speech, or procedural rights, or if you are interested in joining us, please
contact one of our officers: Donald Downs (President: firstname.lastname@example.org); Stan Payne
(Secretary: email@example.com); or Jane Hutchison (Treasurer: firstname.lastname@example.org)
For your information, we provide a brief history of CAFAR's major involvements
A Sampling of
mission has been to provide legal and moral support to individuals of the
university community who raise plausible claims that their rights have been
violated by a university body. We have taken on several individual cases over
the years, usually enjoying success. A list of our most prominent cases
• In 1997, CAFAR came
to the defense of a 74-year-old professor who was taken out of class,
questioned in the presence of an armed guard, and charged with violating the
then-existing faculty speech code. The University eventually dropped its major
• In 1998, CAFR
contacted the chair of a department head after he had issued an order
prohibiting a faculty member from placing certain articles on his/her bulletin
board that discussed certain scientific matters that a colleague found
offensive. The department rescinded the order.
• From 1997 to 1999,
CAFR provided legal assistance to a researcher who was denied all access to her
computer files, which contained virtually all the data relevant to her
research. The University also refused to renew her contract. Her claims
included due process, libel, sexual harassment, and the loss of professional
identity. The University eventually prevailed in this case.
• In 1997 CAFR provided
financial and legal support to the class action case of University personnel
who had been demoted due to a new interpretation of state law involving
qualifications. In this case, CAFR and the University were in agreement that
the employees' equal protection rights had been violated.
• From the early 2000's
to the present, CAFAR has legally and politically supported the claims of a
tenured UW-Superior professor who was terminated by the Board of Regents on the
basis of what the faculty senates in the UW System proclaimed improper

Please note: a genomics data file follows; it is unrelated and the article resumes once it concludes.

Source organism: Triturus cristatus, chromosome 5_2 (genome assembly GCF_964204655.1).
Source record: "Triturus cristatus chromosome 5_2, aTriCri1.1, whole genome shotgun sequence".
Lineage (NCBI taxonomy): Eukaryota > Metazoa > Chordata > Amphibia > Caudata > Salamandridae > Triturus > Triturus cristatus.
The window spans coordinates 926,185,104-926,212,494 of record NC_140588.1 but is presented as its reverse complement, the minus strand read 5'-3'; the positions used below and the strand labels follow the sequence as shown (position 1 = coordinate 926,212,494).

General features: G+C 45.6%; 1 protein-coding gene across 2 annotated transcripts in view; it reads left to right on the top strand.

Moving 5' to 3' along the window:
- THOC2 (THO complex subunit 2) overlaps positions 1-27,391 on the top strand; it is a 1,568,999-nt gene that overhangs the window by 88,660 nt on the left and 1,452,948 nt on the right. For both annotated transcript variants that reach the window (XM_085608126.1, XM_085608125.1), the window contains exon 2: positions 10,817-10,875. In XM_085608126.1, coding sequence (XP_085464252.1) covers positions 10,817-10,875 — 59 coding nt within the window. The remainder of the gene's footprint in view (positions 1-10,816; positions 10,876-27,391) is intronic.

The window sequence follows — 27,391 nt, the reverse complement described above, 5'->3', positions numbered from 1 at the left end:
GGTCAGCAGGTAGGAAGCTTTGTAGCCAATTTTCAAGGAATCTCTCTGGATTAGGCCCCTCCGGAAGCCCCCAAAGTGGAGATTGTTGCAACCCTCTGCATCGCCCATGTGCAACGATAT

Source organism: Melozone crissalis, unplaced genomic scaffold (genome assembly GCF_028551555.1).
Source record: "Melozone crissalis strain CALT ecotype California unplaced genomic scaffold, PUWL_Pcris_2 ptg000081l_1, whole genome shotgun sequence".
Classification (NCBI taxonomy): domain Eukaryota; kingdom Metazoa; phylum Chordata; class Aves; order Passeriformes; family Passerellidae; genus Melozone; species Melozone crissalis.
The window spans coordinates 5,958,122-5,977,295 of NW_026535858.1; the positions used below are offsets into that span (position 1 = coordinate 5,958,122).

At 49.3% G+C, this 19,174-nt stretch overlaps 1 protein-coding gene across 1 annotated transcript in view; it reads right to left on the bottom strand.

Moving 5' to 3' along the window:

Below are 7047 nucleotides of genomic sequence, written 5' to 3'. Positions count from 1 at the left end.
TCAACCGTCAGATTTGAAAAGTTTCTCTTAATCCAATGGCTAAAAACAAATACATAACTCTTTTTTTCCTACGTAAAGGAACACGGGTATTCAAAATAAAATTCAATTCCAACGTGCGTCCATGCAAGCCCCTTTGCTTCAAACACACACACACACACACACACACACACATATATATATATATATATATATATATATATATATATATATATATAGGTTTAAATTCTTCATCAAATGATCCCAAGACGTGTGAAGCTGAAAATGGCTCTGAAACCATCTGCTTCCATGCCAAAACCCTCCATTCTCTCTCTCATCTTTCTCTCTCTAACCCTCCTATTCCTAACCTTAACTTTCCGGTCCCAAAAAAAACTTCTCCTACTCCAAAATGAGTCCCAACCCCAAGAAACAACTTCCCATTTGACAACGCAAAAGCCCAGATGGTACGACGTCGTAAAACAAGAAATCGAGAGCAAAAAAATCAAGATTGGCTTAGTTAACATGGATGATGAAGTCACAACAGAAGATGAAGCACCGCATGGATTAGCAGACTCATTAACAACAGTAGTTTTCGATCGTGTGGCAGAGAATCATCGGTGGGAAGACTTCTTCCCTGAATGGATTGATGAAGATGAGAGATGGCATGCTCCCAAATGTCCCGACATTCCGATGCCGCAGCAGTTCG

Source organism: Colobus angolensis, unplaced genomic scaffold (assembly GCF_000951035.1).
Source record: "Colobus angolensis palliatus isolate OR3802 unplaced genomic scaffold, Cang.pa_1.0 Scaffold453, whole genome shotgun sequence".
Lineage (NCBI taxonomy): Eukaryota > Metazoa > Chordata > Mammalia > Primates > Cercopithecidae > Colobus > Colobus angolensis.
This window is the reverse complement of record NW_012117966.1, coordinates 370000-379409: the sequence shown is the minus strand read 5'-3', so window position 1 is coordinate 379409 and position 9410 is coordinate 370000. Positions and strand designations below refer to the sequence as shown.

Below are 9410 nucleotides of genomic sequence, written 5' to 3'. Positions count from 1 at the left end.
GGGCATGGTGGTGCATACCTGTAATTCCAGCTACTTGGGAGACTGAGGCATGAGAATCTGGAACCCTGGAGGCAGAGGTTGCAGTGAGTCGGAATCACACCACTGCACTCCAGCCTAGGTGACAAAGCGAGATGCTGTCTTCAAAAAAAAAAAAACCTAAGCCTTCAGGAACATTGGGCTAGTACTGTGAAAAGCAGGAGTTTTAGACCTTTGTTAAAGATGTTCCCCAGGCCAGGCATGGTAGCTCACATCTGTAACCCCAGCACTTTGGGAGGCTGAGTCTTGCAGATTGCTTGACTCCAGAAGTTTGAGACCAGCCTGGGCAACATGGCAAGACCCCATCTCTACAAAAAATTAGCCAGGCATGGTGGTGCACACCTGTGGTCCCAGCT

procedures and standards. In this matter, CAFAR has interacted with the
University Committee, the Faculty Senate, and representatives the American
Federation of Teachers. We also sought to intervene in the professor's legal
case, but were denied by the court. The case is still pending.
• In 2002-2004, CAFAR
acted on behalf of a graduate student whose school sanctioned him without due
process on the basis of an overly broad school-wide professional conduct code.
After meeting with CAFAR representatives, the school rescinded the problematic
sections of the code and lowered the sanction against the student to a
reprimand, which did not appear on the student's record.
• In 2006, CAFAR
supported a professor whose career was threatened because of remarks he made in
class that were germane to the subject matter of the course. A CAFAR
representative met with the Chancellor, and our group wrote an op-ed in the
State Journal about the case. The matter was resolved in a non-optimal manner,
but in a manner acceptable to the professor.
• In 2011 CAFAR
assisted a professor who was falsely accused of misconduct by a graduate
student. The case was dropped.
• In 2011-12, CAFAR has
provided legal assistance to a professor at UW-River Falls who has been
terminated by his department for political reasons. The professor found a
better job and the non-renewal was dropped from his record.
In addition to being
involved in several individual cases, CAFAR has also entered the political fray
on campus to provide support for individuals and groups involved in civil
liberty and free speech battles, and to present its own position in prominent
issues. The most important examples include:
• CAFAR was the major
group that led the opposition to the faculty speech code, which was adopted by
the Faculty Senate in 1988. Initiated in 1996, the project led to the Faculty
Senate's abolition of the faculty speech code in the classroom in 1999. After
this action, CAFAR helped prevent questionable due process reforms from being
adopted in FP&P.
• In the fall of 2000,
CAFAR led a resistance movement that led to the dismantling of a
university-wide anonymous complaint system (MARC, or "Make a Respectful